4)      You could factor your invoices with an invoice factoring company. They effectively buy your debt from you. When you raise your invoices you get paid a pre agreed % from them – say 70%- direct into your bank account. Then when you actually collect the debt from the customer they pay over the remaining 30%, less their charges and fees. This means that you can get a huge boost in cash if needed i.e. possibly 70% of your total debtors balance.

5)      Delaying supplier payments as long as possible, but within payment terms is crucial. This means you can easily get a good credit reference from any supplier if needed and your overall credit rating will remain healthy, so you are easily able to get further credit if needed.

6)      You could offer early payment discounts to customers. I.e. if they pay before the invoice is due you will give them a 3% discount.

7)      How about accepting credit card payments? When you are chasing your customers and they say they are experiencing cash flow problems, sometimes they are more than willing to pay by credit card as that means the funds leave their bank account later down the line.

8)      Make sure your credit check all your customers before doing business with them.

9)      Make sure that as soon as a job is completed, or goods are processed and sent out, that your raise the invoice to the customer. Also, make sure that it gets to the customer asap. Preferably email the invoice to a pre-defined email address.

10)   If managers and other staff members have purchasing powers on behalf of the company, make sure they are aware if you are experiencing cash flow shortages, so that they do not buy anything that is not entirely necessary.

11)   The last, but most important one, is have a robust cash flow forecast to monitor and manage your cash. It is the company’s early warning system.

So what does a simple cash flow forecast contain.

It has essentially 2 parts to it. Incoming cash and outgoing cash.

You have to decide whether you want to monitor cash on a weekly basis or monthly basis. Personally I suggest setting up a weekly forecast, as so much can change in 4 weeks and a weekly forecast gives you greater insight too. You will have a column for every week.

The top part of the cash flow forecast is your income. The main part of this is the funds coming in from your customers. You need to work out how long, after invoicing, does it take for a customer to pay you. The simplest way to start to do this is to print off an aged debtors report from your accounting software. If there are any large balances owing on this report, separate these out, and put them on a row on their own on the forecast. Use the remaining balances and work out the average number of days it takes to get paid by your customers. So you are putting these figures in the week columns  that you think the funds are going to hit your bank account.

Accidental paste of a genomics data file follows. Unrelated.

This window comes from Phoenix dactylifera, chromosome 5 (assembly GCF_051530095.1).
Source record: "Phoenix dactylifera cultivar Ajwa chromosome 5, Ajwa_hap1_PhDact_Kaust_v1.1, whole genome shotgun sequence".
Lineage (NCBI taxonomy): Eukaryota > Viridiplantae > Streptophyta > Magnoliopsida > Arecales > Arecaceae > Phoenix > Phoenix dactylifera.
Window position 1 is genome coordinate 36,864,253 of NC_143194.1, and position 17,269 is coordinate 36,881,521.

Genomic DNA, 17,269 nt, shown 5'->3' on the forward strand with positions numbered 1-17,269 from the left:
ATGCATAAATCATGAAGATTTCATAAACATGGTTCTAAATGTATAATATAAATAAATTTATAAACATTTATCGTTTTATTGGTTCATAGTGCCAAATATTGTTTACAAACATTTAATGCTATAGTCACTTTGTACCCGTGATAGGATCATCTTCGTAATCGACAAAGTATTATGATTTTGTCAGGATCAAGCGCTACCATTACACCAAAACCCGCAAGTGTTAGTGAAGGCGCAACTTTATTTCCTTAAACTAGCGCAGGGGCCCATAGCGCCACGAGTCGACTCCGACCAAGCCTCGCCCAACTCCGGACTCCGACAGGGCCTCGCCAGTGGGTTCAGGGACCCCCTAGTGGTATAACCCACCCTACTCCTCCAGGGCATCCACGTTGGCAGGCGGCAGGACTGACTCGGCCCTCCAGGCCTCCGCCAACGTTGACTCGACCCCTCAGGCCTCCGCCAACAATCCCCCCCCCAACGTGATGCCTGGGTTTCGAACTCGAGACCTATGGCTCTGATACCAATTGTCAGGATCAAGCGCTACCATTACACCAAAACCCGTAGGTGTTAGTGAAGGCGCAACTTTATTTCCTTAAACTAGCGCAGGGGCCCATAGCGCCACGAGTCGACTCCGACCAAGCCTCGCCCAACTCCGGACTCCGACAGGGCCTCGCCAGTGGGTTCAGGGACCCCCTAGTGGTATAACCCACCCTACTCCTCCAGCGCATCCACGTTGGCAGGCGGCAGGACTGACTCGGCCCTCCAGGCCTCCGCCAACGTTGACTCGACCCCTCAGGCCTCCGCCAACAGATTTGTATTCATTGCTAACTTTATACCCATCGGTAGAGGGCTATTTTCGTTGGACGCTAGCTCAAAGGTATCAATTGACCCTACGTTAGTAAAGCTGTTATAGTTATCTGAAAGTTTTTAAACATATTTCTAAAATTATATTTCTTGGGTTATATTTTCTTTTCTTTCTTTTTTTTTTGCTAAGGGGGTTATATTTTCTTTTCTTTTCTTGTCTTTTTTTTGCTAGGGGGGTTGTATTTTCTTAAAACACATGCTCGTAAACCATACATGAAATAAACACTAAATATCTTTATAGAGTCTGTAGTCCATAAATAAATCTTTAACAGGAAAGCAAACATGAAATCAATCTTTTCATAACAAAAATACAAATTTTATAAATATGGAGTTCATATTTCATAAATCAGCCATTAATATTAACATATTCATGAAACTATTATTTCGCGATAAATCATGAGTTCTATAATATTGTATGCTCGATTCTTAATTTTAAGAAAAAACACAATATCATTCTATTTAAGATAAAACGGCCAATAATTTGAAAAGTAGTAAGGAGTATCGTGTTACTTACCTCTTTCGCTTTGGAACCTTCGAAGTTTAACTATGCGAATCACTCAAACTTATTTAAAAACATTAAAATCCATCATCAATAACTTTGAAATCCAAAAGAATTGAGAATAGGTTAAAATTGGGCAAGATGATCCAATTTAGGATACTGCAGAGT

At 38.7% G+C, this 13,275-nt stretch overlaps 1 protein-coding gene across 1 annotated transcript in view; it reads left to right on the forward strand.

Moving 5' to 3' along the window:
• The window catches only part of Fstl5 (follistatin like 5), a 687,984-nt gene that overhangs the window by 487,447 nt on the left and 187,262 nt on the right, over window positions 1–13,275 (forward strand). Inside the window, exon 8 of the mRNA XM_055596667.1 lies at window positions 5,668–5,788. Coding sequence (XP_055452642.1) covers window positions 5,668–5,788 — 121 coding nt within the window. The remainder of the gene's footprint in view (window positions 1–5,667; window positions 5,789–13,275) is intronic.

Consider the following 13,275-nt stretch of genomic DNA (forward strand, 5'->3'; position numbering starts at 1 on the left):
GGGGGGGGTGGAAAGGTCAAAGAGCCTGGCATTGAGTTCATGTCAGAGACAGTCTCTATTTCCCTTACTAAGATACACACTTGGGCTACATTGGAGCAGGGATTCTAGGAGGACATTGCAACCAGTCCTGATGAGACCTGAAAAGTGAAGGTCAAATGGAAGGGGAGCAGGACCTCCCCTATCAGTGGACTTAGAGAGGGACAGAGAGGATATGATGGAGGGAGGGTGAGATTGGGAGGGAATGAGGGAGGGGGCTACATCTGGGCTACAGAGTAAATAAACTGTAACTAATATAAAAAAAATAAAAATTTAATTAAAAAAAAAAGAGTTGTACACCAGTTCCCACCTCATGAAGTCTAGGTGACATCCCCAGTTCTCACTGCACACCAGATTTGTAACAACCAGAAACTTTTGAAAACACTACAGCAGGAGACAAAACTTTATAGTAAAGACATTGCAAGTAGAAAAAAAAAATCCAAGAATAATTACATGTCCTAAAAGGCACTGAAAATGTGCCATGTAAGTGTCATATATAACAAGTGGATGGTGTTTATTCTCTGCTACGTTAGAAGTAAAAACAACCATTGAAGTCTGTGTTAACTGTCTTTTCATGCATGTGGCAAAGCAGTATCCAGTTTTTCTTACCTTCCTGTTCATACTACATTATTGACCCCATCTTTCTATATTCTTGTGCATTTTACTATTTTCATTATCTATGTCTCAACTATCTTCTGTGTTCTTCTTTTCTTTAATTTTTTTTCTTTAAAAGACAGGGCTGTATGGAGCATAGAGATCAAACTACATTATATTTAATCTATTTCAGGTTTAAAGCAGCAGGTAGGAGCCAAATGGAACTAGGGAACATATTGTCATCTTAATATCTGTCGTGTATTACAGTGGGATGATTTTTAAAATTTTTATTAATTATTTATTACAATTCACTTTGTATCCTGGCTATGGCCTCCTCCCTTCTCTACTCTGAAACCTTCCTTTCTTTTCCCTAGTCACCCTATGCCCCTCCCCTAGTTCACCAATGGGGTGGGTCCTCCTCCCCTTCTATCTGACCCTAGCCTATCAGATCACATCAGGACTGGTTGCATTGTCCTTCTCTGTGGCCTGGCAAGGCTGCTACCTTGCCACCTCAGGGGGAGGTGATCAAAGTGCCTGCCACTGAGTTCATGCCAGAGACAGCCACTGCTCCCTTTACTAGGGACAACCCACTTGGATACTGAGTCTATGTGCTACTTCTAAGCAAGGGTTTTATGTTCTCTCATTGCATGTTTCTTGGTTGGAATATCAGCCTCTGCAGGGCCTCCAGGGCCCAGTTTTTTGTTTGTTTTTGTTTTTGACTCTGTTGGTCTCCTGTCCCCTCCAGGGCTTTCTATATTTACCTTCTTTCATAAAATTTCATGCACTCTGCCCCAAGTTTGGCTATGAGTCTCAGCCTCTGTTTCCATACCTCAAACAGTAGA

You then need to look at what you have in orders/jobs waiting to be completed and invoiced. Work out when you are likely to finish these and invoice, and then work out when you will get paid. Create a new row and put these amounts into the correct columns.

Do you have any other income? If so create a new row and add these figures to the appropriate columns.

You now need to sum up the totals for all these columns. This shows how your income will come in, every week, over the next few months.

Now for the second part of your cash flow forecast – your outgoing cash or expenses.

Again start with your aged creditor balances and work out when you will pay your suppliers. Create a new row and put these figures in the appropriate column in your forecast.

Look at your bank statements or online banking to see what standing orders and direct debits you have coming out when and create a new row for each of these in your cash forecast. Be careful to check that none of the aged creditors are paid for by DD or SO, so you are not double counting.

Are you repaying credit cards or loans? Create a row for these and put in the amounts payable to the correct column.

Don’t forget your payroll. You need to put the net pay figures in when they will go out of your bank account, and the PAYE and NIC due figures need to go in between 19th to 22nd of the following month, depending on how you pay.

HMRC – any corporation tax and VAT due need also to be considered and entered accordingly.

Any other outgoings? Again create a new row and enter the figures.

Now calculate the column totals for your outgoings.

At the top of each column have a row called Opening Balance. In this row you will enter the opening bank balance each week. At the bottom of the forecast have a row called Closing Balance. Your closing balance will be, for each column as follows: Opening Balance + Incoming cash – Outgoing cash = Closing Balance.